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Delivering Cutting Edge Care to Critically-ill Newborns

The Victorian government is investing in a world-first medical device that will help more critically ill newborns get access to potentially lifesaving care. The Minister for Innovation, Medical Research and the Digital Economy announced that a Melbourne start-up would receive Au$50,000 as part of the AU$6 million Technology Adoption and Innovation Program, which helps small to medium-size enterprises develop new innovative technologies.

Each year, nearly 10,000 newborns receive lifesaving treatment through central venous catheters – thin flexible tubes inserted into the veins of patients to deliver fluids and medications. Without a way to pinpoint the exact location, around 40 per cent of catheters are inserted incorrectly or move after insertion, exposing patients to additional risks.

The start-up has created a device that records and analyses electrical signals from the heart, providing feedback on the position of the catheter in real-time. The new funding will help develop an advanced prototype of the device, enabling the start-up’s Neonav to reach a critical stage of product development. The medical device is already helping deliver life-saving treatment to babies at the Royal Women’s Hospital Newborn Intensive Care Unit, including babies like Nash Constable.

Nash was born in December 2020 at 28 weeks, weighing just 728 grams. After his family consented to be involved in the research, Nash had a catheter inserted using the new technology as part of an operation. Nash is now a healthy eight-month-old and his family are strong advocates for continued investment in newborn research.

The Minister for Innovation, Medical Research and the Digital Economy stated that the government is backing innovative Victorian businesses because they know that new technologies have the potential to solve some of the biggest challenges and help people like the Constable family. By supporting medical innovation from idea to commercialisation, the government is helping develop world-first technology and delivering the best care for Victorians.

The Co-Founder and Chief Executive of the Melbourne-based start-up noted that less than 5% of medical innovations that make it to market have a neonatal indication for use – there’s a huge market for products like the Neonav to assist in delivering the care critically ill newborns need.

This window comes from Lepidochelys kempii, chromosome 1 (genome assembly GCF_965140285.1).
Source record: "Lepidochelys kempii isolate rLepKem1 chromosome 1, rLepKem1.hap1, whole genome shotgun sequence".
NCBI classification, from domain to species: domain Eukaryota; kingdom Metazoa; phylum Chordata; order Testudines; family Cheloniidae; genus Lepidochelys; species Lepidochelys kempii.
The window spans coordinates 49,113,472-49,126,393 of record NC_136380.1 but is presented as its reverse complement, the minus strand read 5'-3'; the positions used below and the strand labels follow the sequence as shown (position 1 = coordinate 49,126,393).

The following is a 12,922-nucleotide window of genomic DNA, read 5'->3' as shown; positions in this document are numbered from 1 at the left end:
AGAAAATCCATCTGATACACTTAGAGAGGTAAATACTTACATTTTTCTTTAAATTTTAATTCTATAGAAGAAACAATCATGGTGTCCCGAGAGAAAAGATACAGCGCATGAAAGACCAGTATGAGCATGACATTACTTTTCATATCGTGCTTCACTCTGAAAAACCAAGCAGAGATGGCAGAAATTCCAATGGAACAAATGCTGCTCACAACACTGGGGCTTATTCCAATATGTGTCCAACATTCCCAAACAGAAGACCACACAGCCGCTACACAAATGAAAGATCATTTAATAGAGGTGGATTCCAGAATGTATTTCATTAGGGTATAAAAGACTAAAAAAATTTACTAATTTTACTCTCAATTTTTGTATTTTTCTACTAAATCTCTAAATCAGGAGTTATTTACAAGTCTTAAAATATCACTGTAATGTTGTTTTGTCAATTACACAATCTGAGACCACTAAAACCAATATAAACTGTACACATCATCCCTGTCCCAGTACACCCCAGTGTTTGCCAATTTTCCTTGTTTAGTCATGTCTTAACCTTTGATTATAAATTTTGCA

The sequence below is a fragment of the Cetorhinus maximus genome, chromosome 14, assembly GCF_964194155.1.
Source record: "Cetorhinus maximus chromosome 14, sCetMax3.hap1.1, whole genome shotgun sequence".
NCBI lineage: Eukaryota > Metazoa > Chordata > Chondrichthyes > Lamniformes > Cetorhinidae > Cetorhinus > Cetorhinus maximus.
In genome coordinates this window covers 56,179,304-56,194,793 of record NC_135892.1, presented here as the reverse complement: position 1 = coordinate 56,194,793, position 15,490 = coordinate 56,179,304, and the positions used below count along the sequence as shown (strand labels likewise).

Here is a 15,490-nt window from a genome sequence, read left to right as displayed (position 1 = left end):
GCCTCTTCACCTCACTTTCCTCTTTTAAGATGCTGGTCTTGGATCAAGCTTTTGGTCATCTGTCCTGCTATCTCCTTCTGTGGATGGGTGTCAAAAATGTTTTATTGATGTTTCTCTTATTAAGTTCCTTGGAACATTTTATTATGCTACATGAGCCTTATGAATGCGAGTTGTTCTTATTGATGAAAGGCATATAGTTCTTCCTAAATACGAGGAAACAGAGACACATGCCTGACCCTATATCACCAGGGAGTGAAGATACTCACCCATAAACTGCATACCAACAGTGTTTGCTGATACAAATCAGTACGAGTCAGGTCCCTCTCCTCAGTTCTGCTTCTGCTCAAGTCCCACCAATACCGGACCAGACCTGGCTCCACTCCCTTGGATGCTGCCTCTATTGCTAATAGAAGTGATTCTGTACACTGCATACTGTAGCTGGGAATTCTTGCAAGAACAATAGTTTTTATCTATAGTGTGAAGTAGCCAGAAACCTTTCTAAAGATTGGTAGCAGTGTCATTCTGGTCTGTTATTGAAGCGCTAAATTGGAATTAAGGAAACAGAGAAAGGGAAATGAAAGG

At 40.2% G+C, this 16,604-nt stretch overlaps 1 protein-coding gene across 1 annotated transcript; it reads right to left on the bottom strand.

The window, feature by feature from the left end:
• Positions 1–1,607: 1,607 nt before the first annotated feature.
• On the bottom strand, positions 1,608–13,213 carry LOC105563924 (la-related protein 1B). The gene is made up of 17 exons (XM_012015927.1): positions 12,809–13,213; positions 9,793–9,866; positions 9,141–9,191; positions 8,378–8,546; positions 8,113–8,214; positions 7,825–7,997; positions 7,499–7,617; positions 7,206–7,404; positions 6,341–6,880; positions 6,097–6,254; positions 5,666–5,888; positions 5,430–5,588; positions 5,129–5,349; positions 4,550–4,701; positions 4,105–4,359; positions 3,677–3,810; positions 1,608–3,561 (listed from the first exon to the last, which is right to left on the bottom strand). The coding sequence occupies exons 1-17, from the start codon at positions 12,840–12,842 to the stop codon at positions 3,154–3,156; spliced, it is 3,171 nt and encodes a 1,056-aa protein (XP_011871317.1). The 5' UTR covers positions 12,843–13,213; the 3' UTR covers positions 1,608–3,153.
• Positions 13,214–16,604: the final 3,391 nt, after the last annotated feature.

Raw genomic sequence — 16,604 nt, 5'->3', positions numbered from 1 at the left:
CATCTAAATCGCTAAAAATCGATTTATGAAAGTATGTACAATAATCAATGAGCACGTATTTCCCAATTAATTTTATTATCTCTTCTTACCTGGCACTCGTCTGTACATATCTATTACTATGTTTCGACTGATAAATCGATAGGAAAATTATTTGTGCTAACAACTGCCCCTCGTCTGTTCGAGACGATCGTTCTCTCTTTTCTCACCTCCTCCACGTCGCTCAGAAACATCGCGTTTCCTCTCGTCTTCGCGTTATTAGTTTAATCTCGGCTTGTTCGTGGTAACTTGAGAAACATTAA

Meanwhile, the Chief Executive of the Royal Women’s Hospital stated that research underpins the care that the hospital provides to babies in its Newborn Intensive Care Unit. Through this research, the hospital and its staff look forward to seeing the Navi team drive better health outcomes for premature babies.

OpenGov Asia recently reported that researchers at the University of South Australia have designed a computer vision system that can automatically detect a tiny baby’s face in a hospital bed and remotely monitor its vital signs from a digital camera with the same accuracy as an electrocardiogram machine. Using artificial intelligence-based software to detect human faces is now common with adults, but this is the first time that researchers have developed software to reliably detect a premature baby’s face and skin when covered in tubes, clothing, and undergoing phototherapy.

Engineering researchers and a neonatal critical care specialist from UniSA remotely monitored heart and respiratory rates of seven infants in the Neonatal Intensive Care Unit (NICU) at Flinders Medical Centre in Adelaide, using a digital camera. The ‘baby detector’ was developed using a dataset of videos of babies in NICU to reliably detect their skin tone and faces. Vital sign readings matched those of an electrocardiogram (ECG) and in some cases appeared to outperform the conventional electrodes, endorsing the value of non-contact monitoring of pre-term babies in intensive care.


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